Fixed assets
Other temporary differences
Net operating loss and tax credit carryforwards
Total
Less valuation allowance
Total deferred tax assets
Deferred tax liabilities:
Securities
Inventories
Investments in subsidiaries
Fixed assets
Gain from the transfer through the posting system
Other temporary differences
Total deferred tax liabilities
Net deferred tax assets
2011
¥
¥
494
3,234
9,661
3,630
3,233
8,196
28,448
(8,764)
19,684
(144)
(441)
(2,132)
(357)
(1,647)
(162)
(4,883)
¥14,801
386
538
3,694
11,055
201
3,953
3,138
7,972
30,937
(7,765)
23,172
(21)
(718)
(2,141)
(242)
(185)
(3,307)
¥19,865
Thousands of
U.S. Dollars
2012
$
6,024
39,439
117,817
44,268
39,427
99,951
346,926
(106,878)
240,048
(1,756)
(5,378)
(26,000)
(4,354)
(20,085)
(1,975)
(59,548)
$ 180,500
73
The net changes in the total valuation allowance for the years ended
March 31, 2012 and 2011 were an increase of ¥999 million ($12,183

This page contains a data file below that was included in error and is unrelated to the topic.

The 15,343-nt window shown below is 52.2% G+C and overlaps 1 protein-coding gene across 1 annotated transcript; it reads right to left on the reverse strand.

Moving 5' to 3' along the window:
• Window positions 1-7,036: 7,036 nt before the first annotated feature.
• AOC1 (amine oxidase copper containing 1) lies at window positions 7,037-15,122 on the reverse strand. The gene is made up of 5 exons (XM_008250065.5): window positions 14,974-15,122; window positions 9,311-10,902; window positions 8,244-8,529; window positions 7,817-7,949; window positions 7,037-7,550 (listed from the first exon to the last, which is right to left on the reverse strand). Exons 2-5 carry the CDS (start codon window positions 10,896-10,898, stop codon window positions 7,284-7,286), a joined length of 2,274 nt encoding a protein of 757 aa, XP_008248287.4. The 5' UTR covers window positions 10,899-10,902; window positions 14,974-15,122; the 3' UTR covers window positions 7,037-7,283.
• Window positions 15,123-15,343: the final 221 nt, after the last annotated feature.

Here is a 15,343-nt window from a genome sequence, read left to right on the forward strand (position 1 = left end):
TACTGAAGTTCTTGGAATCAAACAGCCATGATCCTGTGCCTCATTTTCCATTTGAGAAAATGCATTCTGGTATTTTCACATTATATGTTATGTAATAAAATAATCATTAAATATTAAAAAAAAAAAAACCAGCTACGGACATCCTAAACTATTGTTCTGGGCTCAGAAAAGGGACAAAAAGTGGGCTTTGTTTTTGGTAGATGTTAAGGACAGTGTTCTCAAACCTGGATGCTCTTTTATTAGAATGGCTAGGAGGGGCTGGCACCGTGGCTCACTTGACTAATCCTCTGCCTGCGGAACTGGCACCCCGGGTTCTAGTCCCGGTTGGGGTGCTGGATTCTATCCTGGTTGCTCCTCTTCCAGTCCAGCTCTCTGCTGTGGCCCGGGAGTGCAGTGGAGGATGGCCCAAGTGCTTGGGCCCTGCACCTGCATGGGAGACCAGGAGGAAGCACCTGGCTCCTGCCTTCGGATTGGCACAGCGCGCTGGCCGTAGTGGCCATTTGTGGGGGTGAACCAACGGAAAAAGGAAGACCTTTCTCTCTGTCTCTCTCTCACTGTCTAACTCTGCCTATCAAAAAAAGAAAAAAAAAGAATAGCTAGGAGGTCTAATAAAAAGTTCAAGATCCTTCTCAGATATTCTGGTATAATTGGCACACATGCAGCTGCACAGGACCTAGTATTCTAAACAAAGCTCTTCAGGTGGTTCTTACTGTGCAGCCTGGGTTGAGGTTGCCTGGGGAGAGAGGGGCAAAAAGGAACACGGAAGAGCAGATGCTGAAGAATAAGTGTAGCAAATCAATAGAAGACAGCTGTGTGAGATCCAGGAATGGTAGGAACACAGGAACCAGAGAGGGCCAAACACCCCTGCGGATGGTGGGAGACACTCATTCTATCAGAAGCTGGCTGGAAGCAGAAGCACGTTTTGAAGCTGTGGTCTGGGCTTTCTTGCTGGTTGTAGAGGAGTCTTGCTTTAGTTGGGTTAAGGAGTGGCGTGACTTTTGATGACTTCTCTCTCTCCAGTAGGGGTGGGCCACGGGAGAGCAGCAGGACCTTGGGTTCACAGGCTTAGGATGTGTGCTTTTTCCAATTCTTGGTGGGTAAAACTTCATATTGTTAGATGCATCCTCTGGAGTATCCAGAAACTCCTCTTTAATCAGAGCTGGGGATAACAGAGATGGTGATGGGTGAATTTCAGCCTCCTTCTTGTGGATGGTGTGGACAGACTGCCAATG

thousand) and a decrease of ¥523 million, respectively.
At March 31, 2012, the net operating loss carryforwards of the
Companies for corporate income tax and local income tax purposes
amounted to ¥22,143 million ($270,037 thousand) and ¥10,795
million ($131,646 thousand), respectively. The net operating loss
carryforwards for corporate income tax and local income tax purposes
subject to expiration in the period from 2013 to 2017 are ¥342 million
($4,171 thousand) and ¥3,176 million ($38,732 thousand), respectively.
The remaining balances for corporate income tax and local income
tax purposes, ¥21,801 million ($265,866 thousand) and ¥7,619
million ($92,914 thousand), respectively, will expire in years beyond